End-user procedural documents

Subject: End-user procedural documents
From: Lisa Comeau <COMEAUL -at- CSA -dot- CA>
Date: Thu, 14 May 1998 13:27:05 -0400

I don't know if any of you have ever had this situation crop up, but if you have any comments or suggestions on the best way to do this, I'd really appreciate it.

Here's the situation;

My job description entails end-user training and support, including writing procedures and manuals. I have recently run into a snag becuase my bosses don't want me to concentrate on support right now (I've only been here a month, and I'm not well-versed in the specifics of the way they use their apps yet).

We outsource all of the troubleshooting, hardware installations, and so on, to a contract company (which takes forever to do service calls) and I am here primarily to work on courses at the moment. But, I am required to do some support for some departments.

Problems are:

I can help some end-users, but not all, and when the onmes I refuse find out I've helped someone else, they get bent out of shape.

Most propblems they outsource for can be solved in 5 minutes, so I do some of those calls, most of them are because of "unregulated software" (people upgrading to the newest version of IE, or some such, that is not in use here and then they wonder why thier system crashes).

I need to come up with a document that I can send out (email, intranet, paper, I don't know which) that tells pepole who they call to do what, and why. The biggest issue here is that this is a political place where using the worng wording can really get you into a jam.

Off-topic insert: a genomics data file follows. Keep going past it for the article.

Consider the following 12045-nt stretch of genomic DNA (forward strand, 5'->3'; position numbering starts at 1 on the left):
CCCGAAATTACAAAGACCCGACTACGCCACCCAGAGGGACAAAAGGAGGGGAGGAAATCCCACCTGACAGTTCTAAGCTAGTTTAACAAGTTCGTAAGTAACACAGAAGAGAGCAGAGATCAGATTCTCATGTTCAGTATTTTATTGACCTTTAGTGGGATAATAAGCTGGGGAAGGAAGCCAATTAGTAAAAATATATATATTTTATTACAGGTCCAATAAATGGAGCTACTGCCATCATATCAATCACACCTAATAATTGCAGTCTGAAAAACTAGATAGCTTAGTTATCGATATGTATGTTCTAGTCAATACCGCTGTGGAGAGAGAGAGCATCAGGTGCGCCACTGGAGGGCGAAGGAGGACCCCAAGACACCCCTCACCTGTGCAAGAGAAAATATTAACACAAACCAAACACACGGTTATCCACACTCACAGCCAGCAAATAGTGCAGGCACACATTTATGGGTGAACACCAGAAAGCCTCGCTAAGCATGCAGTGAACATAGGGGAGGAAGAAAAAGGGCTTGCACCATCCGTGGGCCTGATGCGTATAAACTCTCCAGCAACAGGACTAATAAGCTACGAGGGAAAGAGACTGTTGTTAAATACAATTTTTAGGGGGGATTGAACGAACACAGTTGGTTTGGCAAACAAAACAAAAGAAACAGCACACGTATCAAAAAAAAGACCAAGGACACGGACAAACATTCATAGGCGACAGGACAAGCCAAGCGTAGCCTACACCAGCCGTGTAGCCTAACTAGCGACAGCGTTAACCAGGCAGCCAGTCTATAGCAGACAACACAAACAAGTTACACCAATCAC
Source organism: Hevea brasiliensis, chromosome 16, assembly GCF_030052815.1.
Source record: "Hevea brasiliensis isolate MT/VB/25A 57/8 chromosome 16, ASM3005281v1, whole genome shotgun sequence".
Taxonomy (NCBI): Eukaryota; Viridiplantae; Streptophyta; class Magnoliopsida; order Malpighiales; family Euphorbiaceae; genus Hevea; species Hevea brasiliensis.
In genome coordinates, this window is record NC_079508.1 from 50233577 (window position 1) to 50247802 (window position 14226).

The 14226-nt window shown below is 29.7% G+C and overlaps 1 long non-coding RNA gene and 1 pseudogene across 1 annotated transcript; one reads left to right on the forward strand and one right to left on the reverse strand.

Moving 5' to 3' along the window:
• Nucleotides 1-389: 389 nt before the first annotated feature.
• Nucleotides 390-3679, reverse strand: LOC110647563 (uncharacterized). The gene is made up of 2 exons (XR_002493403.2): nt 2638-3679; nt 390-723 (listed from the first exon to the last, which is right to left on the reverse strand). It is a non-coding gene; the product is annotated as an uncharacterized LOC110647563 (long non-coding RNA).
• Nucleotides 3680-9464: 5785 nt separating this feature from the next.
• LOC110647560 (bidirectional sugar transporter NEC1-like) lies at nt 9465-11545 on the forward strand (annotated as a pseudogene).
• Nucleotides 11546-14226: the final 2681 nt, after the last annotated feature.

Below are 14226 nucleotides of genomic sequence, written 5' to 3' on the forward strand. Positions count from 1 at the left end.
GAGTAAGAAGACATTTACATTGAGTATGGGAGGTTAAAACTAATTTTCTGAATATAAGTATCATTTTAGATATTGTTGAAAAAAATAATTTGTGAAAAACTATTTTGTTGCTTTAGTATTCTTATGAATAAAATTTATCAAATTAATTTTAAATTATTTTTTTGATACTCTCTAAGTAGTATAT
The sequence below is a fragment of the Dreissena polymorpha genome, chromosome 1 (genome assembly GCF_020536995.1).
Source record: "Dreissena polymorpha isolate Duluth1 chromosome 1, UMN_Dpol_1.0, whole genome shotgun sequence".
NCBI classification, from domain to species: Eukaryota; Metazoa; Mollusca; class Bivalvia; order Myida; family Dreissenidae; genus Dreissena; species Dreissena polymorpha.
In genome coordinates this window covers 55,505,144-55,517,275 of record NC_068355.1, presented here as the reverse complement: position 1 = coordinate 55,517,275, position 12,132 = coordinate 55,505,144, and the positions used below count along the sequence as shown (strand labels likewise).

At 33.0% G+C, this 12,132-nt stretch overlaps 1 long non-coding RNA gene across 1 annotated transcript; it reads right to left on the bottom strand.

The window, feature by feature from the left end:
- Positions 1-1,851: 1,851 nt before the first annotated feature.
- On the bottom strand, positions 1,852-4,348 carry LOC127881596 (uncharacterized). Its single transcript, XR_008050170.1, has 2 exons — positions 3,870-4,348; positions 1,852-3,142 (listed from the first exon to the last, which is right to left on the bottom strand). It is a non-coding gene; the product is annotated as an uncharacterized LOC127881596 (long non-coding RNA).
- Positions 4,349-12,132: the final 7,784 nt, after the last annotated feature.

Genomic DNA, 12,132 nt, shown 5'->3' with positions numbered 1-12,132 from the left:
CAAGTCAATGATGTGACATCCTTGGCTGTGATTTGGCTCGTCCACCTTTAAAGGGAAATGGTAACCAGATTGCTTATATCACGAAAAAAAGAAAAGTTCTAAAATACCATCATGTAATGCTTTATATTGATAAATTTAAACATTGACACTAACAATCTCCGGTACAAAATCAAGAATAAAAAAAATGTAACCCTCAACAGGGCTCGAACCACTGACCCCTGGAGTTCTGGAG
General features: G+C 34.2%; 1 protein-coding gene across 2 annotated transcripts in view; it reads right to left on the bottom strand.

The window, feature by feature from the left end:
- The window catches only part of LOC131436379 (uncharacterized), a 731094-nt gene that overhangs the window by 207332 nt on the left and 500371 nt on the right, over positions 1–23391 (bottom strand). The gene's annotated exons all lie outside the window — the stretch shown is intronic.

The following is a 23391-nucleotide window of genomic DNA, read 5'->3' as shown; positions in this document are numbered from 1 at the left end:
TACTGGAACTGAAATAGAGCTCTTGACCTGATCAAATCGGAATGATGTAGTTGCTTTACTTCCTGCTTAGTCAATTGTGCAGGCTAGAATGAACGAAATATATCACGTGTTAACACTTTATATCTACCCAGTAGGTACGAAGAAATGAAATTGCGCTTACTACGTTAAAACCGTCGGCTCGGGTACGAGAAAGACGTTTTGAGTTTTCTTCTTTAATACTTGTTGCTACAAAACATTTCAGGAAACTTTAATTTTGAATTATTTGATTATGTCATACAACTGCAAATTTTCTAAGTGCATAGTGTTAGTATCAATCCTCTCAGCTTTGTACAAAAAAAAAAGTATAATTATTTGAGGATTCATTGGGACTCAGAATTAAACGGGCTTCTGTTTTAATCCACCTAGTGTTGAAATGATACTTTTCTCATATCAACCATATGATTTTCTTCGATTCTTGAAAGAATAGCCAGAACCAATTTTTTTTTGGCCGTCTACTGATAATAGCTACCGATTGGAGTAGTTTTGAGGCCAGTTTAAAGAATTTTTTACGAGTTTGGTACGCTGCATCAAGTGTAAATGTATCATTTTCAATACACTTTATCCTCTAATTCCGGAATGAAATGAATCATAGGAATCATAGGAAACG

I also need to have some sort of structure to it. The content would include things like
* "System problems that occur as a result of unauthorized software installations will be given the lowest of priorities"
(which just might give people the hint that if they crash thier systems through stupidity, they will have to pay the price)
* "Any staff training requirements must be put in writing by department heads"
(so we stop getting people in classes who want to learn the software they use only at home)

How do I get stuff that doesn't really relate (other than as procedures) into one chesive document that doesn't tick anyone off?

(Please don't think I am at a total loss here, I would just appreciate your input; some of you may have ideas that I haven't thought of, or some things that haven't worked that I can avoid.)

Thanks in advance!

Lisa Comeau
IS Super-User/Trainer
Certification & Testing Division
Canadian Standards Association
178 Rexdale Boulevard
Etobicoke, ON
(416) 747 2597
comeaul -at- csa -dot- ca

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